DOUGHERTY CO., GA (WALB) - An allegation of battery by a high ranking Dougherty County employee, against a county commissioner during a school field trip, has raised concerns about how the school program is managed and who should be in charge.
"It's been a great opportunity for our youngsters. Some of the kids have had trips that are unbelievable," said DCSS Superintendent Butch Mosley, including a trip to Washington, D.C.
Assistant Dougherty County Administrator Michael McCoy is currently the Program Manager for the Georgia Civic Awareness Program for Students.
During one student trip to Savannah in April, McCoy filed a police report.
Dated April 30, McCoy said a "heated discussion" occurred between him and County Commissioner John Hayes, a GCAPS supporter staying at another hotel. He told police "he felt assaulted" when Hayes "poked him in the nose."
In a more detailed formal complaint to the County, dated May 4, McCoy said he contacted police because he was "in fear for my safety".
McCoy said Hayes showed up at his hotel in Savannah, Friday, April 29, after 10 p.m., using the "n" word and other profanity, and stating McCoy would be fired.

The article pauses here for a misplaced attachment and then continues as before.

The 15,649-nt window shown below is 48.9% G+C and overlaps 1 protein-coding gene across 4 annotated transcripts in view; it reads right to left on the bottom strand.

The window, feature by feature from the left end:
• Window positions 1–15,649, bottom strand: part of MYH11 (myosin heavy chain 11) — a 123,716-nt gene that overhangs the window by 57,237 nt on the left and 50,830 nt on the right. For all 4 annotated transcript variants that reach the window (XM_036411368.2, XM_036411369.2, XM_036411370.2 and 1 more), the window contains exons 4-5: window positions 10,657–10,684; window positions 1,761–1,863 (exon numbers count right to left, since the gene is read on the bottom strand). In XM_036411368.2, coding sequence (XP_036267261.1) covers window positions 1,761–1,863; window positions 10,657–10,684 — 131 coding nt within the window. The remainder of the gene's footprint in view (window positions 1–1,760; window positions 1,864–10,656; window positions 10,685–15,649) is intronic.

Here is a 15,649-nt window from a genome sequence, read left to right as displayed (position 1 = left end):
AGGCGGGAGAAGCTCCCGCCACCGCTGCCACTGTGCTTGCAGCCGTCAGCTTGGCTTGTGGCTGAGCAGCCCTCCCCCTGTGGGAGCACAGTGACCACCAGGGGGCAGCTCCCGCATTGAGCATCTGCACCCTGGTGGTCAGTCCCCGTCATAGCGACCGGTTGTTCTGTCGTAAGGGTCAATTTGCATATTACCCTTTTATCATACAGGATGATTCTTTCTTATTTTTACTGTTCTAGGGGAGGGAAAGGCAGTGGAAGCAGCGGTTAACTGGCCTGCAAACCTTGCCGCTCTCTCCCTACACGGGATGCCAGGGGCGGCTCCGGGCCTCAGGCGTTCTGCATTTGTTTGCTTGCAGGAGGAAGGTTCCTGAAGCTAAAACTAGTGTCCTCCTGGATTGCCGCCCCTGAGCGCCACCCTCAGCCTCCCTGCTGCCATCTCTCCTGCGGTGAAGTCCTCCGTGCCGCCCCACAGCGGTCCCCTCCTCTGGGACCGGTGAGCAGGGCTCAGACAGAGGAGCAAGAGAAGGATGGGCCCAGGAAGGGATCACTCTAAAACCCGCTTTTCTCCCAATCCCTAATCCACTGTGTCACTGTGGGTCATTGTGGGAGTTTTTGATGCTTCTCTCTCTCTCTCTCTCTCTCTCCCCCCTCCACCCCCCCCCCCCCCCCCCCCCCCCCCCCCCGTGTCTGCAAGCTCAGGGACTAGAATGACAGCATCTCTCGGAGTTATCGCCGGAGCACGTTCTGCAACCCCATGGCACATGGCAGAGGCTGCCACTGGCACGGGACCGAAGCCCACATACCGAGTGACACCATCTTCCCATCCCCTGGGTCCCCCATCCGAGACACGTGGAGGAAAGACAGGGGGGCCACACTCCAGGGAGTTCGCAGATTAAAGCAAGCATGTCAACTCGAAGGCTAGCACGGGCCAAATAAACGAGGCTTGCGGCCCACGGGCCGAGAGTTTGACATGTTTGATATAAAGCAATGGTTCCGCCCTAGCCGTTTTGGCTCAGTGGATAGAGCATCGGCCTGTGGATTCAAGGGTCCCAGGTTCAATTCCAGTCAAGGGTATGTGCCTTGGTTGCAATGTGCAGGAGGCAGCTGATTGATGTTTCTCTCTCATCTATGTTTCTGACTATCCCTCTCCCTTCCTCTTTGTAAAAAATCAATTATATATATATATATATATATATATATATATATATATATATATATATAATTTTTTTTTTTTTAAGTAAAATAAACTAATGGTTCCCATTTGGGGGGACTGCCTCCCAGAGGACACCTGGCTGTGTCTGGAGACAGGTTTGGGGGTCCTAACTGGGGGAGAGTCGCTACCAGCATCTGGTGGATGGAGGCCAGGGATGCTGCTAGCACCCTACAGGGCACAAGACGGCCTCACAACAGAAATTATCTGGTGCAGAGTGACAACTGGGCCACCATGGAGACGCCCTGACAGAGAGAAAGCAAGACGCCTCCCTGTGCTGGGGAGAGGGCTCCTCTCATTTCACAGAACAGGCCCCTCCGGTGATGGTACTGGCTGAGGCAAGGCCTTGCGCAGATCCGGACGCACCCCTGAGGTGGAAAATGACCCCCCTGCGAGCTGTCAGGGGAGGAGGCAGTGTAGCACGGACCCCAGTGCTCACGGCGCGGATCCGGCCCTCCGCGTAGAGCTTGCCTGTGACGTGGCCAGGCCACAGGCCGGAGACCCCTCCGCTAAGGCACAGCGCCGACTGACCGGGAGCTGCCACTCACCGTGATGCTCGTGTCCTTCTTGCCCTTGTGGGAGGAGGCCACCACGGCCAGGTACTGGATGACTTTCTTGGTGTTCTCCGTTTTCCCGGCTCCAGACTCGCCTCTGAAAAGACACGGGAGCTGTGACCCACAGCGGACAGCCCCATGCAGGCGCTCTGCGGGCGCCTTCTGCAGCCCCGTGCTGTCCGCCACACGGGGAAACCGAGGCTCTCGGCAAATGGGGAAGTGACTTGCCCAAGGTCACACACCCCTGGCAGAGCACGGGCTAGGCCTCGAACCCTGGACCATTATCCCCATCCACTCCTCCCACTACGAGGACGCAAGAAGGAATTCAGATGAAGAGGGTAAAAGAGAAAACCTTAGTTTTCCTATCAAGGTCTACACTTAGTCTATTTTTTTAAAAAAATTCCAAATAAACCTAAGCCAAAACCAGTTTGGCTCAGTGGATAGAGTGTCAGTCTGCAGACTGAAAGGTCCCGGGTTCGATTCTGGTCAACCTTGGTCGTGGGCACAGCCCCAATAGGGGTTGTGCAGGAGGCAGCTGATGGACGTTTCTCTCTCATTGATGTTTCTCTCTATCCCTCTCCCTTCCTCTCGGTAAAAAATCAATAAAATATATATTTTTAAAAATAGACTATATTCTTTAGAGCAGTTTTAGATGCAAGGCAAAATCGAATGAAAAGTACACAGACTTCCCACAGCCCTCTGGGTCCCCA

The documents WALB received in an open records request also showed a later text from Hayes, stating "Mike, I have made much much better decisions and used considerably better judgment than I did tonite...sorry. There are some things I wish I could get you to understand."
According to McCoy's complaint, at least two students were in the hotel hallway with McCoy and Hayes at some point. It is unclear if they witnessed the argument.
"As long as our youngsters aren't subjected to unfair treatment or put in situations where they are uncomfortable, those kind of things concern me," said Mosley.
John Hayes didn't want to comment about the incident, but did tell WALB "In almost 11 years of public service my record and my character have never been called into question."
"We have to be concerned with that (the incident allegations) but, yet, I am one that puts the worth of the program above the individuals that get caught up in the controversy," said Mosley.
It's protecting the value of the program that most concerns Mosley.
"And, so if it is good for the children, I am for it. We can work through the adult end of the deal," said Mosley.
Michael McCoy has not formally pressed charges against Commissioner John Hayes, but his complaint with the county asks for "resolution".
"The rewards of the program far out shine the negative. And, that situation, the commission will have to work through and I am sure the end result will be the right thing. And, we will cooperate and do what we have to do," said Mosley.
County Commissioner Chris Cohilas said he will be dealing with the GCAPS issue on Monday.